In late July 2019, a major melting event spread across the Greenland Ice Sheet. Billions of tons of meltwater streamed into the Atlantic Ocean throughout the month, making a direct and immediate contribution to sea level rise.
The melting was provoked by a bubble of warm air that moved over Greenland after delivering unseasonably warm temperatures to Europe. The map above shows the short-term temperature anomaly over Greenland; it depicts how much the air temperature on July 30, 2019, was above or below the average for the previous week (July 20 to July 26). Note how the central part of the ice sheet is bathed in warm air.
The map was derived from the Goddard Earth Observing System (GEOS) model and represents air temperatures at 2 meters (about 6.5 feet) above the ground. The GEOS-5 model, like all weather and climate models, uses mathematical equations that represent physical processes (like precipitation and cloud processes) to calculate what the atmosphere will do. Actual measurements of physical properties, like temperature, moisture, and winds, are routinely folded into the model to keep the simulation as close to measured reality as possible. Modeled data offer a broad, estimated view of a region where ground-based weather stations are sparse.
There are a few ground-based instruments making measurements, however, including one at Summit Station. Because it sits at the island’s highest altitude in the central part of the ice sheet, the station rarely sees temperatures reach the freezing point (0°C). But on July 30, air temperatures remained at or above freezing for more than 11 hours. That’s almost twice the amount of time that temperatures stayed at or above freezing during the last major melt event on July 11, 2012.
The melt events in July 2012 and July 2019 followed a similar pattern, in which the main event was preceded by a warm day that didn’t quite reach the freezing point, and followed by a day of cooling. The difference is that in 2019, the main melt event spanned two days, with a few hours of melt also occurring on July 31.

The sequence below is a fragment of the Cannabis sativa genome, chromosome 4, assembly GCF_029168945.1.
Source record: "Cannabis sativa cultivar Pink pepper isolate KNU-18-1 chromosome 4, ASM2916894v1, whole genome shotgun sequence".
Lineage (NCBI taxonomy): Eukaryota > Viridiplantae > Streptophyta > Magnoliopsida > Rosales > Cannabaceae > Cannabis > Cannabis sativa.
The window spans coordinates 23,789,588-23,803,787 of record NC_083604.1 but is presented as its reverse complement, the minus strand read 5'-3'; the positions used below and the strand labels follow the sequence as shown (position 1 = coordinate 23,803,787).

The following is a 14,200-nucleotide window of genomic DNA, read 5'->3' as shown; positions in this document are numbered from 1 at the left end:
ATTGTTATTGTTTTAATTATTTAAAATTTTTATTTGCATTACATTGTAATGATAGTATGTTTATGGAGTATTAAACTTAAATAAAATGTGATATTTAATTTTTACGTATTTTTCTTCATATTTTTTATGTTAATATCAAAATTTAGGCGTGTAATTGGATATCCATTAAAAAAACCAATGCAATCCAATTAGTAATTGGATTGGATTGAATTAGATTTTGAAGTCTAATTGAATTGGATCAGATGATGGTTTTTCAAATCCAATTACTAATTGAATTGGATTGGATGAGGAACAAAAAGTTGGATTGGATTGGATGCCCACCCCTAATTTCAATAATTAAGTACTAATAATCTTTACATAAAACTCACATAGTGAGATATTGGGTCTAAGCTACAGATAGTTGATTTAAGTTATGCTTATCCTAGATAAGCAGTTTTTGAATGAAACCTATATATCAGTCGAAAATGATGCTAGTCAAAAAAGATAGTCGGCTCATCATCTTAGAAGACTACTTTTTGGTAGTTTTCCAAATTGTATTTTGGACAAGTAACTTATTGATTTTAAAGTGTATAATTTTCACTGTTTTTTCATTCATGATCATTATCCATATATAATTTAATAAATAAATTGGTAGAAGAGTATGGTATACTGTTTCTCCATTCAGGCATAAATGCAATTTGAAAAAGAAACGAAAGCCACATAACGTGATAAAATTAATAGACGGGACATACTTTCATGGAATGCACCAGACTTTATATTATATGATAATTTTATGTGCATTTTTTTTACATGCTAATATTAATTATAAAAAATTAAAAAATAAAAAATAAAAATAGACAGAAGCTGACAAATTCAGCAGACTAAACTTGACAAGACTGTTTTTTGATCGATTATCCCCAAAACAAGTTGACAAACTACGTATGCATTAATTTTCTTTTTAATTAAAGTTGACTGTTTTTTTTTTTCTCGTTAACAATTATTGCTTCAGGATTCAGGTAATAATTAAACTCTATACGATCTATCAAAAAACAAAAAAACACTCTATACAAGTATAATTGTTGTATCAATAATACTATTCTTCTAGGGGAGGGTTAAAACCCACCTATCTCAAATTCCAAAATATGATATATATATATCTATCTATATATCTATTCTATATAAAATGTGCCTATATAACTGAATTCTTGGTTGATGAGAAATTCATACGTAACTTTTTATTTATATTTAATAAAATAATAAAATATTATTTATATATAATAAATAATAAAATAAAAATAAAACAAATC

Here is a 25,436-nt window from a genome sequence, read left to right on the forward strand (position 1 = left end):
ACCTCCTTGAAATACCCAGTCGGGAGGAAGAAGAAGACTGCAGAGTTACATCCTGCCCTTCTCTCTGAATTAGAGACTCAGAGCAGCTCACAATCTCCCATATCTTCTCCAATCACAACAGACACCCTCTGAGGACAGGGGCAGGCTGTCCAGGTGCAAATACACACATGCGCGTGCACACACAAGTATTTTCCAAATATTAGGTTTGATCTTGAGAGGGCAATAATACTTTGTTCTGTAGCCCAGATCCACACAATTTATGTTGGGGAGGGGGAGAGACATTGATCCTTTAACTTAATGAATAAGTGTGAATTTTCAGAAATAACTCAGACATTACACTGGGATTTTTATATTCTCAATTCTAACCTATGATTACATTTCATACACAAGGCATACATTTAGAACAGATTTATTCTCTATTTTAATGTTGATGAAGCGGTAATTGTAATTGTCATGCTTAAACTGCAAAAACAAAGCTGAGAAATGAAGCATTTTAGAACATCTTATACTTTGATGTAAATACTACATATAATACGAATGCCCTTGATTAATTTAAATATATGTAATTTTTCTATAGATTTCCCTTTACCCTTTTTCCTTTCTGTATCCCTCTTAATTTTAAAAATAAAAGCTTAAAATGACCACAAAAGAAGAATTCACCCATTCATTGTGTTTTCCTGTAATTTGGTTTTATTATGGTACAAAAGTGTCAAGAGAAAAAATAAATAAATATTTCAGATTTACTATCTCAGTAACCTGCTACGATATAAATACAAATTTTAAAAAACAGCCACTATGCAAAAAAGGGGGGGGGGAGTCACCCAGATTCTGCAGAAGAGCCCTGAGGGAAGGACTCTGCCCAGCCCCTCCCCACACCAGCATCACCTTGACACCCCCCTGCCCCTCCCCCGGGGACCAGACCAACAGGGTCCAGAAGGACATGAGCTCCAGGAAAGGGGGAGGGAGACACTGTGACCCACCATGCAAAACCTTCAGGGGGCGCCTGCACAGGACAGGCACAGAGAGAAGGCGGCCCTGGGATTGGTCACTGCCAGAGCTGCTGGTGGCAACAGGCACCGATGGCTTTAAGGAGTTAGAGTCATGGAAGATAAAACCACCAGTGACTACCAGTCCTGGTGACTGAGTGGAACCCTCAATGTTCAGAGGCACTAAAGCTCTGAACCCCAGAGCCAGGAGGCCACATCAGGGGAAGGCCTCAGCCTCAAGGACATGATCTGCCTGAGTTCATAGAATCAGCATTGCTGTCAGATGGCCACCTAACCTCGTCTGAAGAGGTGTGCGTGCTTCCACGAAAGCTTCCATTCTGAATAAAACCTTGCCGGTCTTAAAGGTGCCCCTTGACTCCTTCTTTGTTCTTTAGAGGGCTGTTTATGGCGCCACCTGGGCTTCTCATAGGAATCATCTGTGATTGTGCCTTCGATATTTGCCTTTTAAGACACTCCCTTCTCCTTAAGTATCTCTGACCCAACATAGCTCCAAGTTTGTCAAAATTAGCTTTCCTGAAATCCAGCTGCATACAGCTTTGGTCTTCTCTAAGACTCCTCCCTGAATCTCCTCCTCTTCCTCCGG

“These temperature data, provided by NOAA’s Earth System Research Laboratory, illustrate the importance of Summit Station’s position at the top of the ice sheet, where measuring climate variables illustrate unusual weather,” said Christopher Shuman, a University of Maryland, Baltimore County glaciologist based at NASA’s Goddard Space Flight Center.
Warm temperatures cause meltwater to collect on the surface of the ice sheet. The natural-color image above, acquired on July 30, 2019, with the Operational Land Imager (OLI) on Landsat 8, shows meltwater ponding in northwest Greenland near the ice sheet’s edge. Summer melting along the periphery is typical. In contrast, a melt area that totals nearly 1 million square kilometers of the ice sheet, as it did on July 30-31, is less common.
Still, the extent of surface melt this year covers a smaller area than it did in 2012. One reason might be the unusual trajectory of the warm air mass, which approached from the east this year instead of the more traditional approach from the west.
NASA Earth Observatory images by Joshua Stevens, using GEOS-5 data from the Global Modeling and Assimilation Office at NASA GSFC, and Landsat data from the U.S. Geological Survey. Story by Kathryn Hansen.